Eurozone private sector grew at the second-weakest pace since late-2016 as manufacturing growth was subdued by stagnating export orders, flash survey data from IHS Markit showed Friday.
The composite output index fell to 54.2 in September, while the score was forecast to remain unchanged at 54.5. Although the reading was well above the 50.0 no-change level, it was the lowest since November 2016 with the exception of last May.
The slowdown was driven by weaker growth in the manufacturing sector as export orders failed to grow for the first time since June 2013. Meanwhile, the service sector output growth picked up momentum for a second successive month to reach a three-month high.
The manufacturing Purchasing Managers’ Index dropped to a 24-month low of 53.3 from 54.6 a month ago. The score was expected to fall slightly to 54.5.
Meanwhile, the services PMI rose to a three-month high of 54.7 in September. The indicator was expected to remain at 54.4.
Chris Williamson, chief business economist at IHS Markit, said, “A near stagnation of exports contributed to one of the worst months for the Eurozone economy for almost two years.”
“Trade wars, Brexit, waning global demand (notably in the auto industry), growing risk aversion, destocking and rising political uncertainty both within the Eurozone and further afield all fueled the slowdown in business activity,” Williamson added.
The fall in composite PMI adds to evidence that the region’s economy has lost some momentum after 2017’s very strong expansion, Jessica Hinds, an economist at Capital Economics, said.
As the score is still consistent with a decent pace of growth, the European Central Bank is unlikely to change its plans to normalize policy very gradually, the economist noted.
Across the region, growth slowed in Germany and France but both continued to outperform the rest of the Eurozone as a whole.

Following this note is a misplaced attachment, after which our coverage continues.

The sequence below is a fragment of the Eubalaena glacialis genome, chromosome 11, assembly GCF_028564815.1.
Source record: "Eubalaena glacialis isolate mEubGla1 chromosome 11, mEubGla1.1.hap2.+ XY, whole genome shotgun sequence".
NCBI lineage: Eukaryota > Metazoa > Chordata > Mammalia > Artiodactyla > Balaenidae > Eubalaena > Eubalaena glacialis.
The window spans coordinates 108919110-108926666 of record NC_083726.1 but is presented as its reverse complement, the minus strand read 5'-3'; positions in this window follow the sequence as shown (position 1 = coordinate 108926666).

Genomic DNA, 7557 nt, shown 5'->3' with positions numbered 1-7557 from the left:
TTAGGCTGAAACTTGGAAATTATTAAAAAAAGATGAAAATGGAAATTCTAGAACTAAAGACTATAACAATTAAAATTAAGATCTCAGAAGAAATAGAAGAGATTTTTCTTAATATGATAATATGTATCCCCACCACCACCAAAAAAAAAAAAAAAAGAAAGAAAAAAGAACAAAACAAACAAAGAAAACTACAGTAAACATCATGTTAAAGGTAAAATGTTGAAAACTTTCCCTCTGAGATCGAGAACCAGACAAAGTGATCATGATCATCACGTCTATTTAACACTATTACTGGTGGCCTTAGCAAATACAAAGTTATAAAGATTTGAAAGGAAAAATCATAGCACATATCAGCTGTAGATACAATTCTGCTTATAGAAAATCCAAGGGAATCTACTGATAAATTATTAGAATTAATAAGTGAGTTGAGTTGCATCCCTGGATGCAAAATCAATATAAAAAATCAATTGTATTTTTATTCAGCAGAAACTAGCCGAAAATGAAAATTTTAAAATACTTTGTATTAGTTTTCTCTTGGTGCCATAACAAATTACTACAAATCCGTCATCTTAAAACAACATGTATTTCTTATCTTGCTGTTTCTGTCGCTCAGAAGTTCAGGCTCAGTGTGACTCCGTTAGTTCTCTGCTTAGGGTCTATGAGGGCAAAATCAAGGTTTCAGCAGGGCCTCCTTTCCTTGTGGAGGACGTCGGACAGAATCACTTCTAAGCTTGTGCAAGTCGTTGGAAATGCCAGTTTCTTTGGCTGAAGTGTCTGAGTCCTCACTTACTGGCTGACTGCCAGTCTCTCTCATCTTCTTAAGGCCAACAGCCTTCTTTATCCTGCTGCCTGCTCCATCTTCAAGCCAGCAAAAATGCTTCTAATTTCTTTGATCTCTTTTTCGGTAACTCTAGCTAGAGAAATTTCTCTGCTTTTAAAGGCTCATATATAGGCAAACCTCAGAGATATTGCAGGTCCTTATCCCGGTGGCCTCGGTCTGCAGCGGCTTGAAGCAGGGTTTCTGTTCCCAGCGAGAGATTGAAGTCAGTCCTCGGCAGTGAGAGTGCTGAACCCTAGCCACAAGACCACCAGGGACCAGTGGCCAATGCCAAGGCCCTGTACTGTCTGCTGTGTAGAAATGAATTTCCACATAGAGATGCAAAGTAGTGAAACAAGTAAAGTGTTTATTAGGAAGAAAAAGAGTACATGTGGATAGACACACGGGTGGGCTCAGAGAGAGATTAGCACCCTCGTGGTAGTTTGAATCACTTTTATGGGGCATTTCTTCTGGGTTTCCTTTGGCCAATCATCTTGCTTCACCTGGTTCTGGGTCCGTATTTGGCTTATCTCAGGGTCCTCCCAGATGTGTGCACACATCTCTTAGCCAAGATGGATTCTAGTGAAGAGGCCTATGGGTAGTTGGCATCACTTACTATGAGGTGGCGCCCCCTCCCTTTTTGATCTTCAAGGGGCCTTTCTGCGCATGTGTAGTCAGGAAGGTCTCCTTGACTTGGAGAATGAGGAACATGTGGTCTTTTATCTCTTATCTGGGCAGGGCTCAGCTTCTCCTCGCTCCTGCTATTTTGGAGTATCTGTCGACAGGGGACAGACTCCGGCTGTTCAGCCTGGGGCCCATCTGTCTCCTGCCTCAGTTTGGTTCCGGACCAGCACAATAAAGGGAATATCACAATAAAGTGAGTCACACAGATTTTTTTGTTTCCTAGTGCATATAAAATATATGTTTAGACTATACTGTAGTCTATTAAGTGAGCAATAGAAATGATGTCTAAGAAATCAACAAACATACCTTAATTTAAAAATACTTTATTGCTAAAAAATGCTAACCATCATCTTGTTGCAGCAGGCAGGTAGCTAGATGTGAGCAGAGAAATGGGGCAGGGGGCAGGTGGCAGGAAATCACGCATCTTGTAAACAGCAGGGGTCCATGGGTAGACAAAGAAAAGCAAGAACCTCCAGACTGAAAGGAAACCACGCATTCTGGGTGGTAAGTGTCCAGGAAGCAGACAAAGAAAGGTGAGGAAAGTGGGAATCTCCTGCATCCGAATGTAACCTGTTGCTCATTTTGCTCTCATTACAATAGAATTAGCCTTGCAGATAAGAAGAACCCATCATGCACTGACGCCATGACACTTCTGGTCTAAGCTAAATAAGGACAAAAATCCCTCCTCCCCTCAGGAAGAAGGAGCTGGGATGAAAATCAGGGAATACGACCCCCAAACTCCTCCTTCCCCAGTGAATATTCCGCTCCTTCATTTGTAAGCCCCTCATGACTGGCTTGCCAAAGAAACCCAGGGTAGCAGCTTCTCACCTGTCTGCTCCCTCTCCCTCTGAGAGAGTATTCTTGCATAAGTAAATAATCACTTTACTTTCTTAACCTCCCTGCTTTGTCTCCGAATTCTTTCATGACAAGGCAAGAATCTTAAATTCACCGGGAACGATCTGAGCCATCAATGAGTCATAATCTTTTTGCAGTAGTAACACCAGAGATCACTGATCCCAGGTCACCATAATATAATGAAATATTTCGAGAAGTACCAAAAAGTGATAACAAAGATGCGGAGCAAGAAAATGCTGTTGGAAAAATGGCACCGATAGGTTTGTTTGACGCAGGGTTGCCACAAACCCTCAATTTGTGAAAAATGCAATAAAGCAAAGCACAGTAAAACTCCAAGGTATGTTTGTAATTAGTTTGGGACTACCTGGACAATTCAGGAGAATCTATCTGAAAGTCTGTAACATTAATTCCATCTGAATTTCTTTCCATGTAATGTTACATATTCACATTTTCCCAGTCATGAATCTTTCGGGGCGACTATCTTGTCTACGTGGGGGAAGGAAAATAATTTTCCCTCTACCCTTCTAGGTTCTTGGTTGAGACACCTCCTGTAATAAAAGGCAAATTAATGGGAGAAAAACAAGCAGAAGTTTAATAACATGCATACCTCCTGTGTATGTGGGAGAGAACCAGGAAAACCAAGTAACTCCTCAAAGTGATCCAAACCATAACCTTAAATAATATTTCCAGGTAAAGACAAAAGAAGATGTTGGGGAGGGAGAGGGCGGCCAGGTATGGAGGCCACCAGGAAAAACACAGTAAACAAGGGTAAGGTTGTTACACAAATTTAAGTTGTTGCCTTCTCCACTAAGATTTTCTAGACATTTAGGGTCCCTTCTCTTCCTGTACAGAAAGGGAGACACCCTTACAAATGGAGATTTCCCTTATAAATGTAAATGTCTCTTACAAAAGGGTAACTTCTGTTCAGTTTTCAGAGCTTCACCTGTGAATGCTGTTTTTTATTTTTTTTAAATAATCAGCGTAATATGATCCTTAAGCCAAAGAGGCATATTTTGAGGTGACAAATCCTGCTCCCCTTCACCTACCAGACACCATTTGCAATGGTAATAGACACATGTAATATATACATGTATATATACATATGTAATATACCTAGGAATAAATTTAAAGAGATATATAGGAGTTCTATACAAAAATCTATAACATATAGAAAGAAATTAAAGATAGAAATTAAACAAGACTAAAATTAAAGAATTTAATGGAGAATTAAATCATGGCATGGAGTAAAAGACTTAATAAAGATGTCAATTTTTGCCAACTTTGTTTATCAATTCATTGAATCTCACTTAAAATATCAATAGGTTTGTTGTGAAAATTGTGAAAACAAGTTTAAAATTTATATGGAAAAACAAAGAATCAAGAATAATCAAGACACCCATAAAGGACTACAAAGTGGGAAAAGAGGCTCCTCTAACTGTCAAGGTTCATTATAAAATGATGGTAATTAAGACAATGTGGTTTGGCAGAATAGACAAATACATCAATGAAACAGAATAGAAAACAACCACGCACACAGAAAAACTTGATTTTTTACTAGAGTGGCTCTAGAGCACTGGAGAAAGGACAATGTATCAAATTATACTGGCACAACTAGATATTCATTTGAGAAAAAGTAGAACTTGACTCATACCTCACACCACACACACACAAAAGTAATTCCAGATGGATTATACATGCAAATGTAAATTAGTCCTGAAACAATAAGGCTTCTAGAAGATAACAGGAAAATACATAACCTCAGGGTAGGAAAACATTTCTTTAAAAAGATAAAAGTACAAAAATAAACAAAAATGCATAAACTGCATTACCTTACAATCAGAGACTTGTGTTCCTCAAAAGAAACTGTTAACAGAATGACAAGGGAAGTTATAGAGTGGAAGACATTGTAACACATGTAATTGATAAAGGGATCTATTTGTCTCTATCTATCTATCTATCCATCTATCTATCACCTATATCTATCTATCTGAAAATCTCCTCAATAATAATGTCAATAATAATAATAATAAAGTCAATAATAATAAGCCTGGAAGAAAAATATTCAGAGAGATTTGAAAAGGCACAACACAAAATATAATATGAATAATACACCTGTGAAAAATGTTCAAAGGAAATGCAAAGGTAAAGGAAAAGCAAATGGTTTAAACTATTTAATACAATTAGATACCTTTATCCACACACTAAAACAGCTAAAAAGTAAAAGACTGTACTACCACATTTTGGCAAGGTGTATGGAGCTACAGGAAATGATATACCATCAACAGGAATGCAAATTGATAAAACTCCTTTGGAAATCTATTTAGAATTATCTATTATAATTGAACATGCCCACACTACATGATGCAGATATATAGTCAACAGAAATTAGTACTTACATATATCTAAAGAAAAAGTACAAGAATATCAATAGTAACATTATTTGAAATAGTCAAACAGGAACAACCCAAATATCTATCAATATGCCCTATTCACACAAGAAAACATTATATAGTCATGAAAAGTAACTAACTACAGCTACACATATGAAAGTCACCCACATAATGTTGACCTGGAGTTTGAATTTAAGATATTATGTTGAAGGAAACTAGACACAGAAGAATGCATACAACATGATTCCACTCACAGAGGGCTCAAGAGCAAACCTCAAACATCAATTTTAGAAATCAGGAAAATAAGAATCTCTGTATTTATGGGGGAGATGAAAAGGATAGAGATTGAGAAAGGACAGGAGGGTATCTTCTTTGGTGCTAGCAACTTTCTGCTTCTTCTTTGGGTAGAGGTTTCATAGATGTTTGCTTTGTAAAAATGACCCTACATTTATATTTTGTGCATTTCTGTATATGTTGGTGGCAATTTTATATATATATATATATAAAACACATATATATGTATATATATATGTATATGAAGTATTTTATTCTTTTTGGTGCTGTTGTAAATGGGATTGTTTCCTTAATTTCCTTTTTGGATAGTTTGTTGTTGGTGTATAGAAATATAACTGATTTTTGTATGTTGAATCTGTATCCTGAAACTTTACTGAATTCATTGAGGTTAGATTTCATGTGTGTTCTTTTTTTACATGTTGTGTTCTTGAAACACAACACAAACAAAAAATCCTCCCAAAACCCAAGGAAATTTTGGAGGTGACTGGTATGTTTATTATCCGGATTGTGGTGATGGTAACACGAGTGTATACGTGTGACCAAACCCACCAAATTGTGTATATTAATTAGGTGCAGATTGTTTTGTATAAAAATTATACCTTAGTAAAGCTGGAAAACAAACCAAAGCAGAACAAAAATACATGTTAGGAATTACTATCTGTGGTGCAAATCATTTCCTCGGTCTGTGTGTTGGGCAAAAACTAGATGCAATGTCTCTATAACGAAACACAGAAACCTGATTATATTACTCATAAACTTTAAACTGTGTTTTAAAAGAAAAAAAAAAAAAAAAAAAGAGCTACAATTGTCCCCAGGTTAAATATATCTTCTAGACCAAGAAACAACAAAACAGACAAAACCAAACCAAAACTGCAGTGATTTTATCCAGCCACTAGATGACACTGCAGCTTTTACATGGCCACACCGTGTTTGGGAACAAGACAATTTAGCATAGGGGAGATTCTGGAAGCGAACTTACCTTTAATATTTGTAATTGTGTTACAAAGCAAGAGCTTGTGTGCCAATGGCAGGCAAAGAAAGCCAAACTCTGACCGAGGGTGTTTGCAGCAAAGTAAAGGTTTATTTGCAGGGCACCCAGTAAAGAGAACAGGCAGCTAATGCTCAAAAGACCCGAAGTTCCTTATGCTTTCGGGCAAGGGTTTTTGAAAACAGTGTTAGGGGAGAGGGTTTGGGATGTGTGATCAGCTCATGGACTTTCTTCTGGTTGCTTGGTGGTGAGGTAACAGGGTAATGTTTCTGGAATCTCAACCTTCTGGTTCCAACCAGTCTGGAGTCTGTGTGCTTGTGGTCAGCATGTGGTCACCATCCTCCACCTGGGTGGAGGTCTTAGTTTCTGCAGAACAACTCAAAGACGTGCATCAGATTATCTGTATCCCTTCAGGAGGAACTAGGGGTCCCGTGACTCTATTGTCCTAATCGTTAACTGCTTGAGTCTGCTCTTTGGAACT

Germany’s private sector growth moderated from a six-month high in September. The composite output index fell to 55.3 from a six-month high of 55.6 in August.
Nonetheless, the latest reading was still the second-best seen since February. The expected reading was 55.4.
Data showed a contrast in performance between the two main areas of the German economy, with services gaining growth momentum and overtaking a slowing manufacturing sector.
The services PMI improved to 56.5 from 55.0 in August. The score was expected to remain unchanged at 55.0.
Meanwhile, the factory PMI declined to a 25-month low of 53.7 from 55.9 in the previous month. Economists had forecast the indicator to drop slightly to 55.7.
Elsewhere, France’s private sector expanded at the weakest pace in 21 months in September, amid weaker gains in both manufacturing and service sectors.
The composite output index came in at 53.6, down from 54.9 in August. The reading was lower than the 54.6 economists had expected.
The manufacturing PMI fell to a three-month low of 52.5 from 53.5 in August. Economists had forecast a score of 53.3.
Many manufacturers saw a reduction in demand from the automotive sector and some firms reported a contraction in new export orders during September.
The services PMI declined to a four-month low of 54.3 from 55.4. Economists were looking for a 55.3 reading.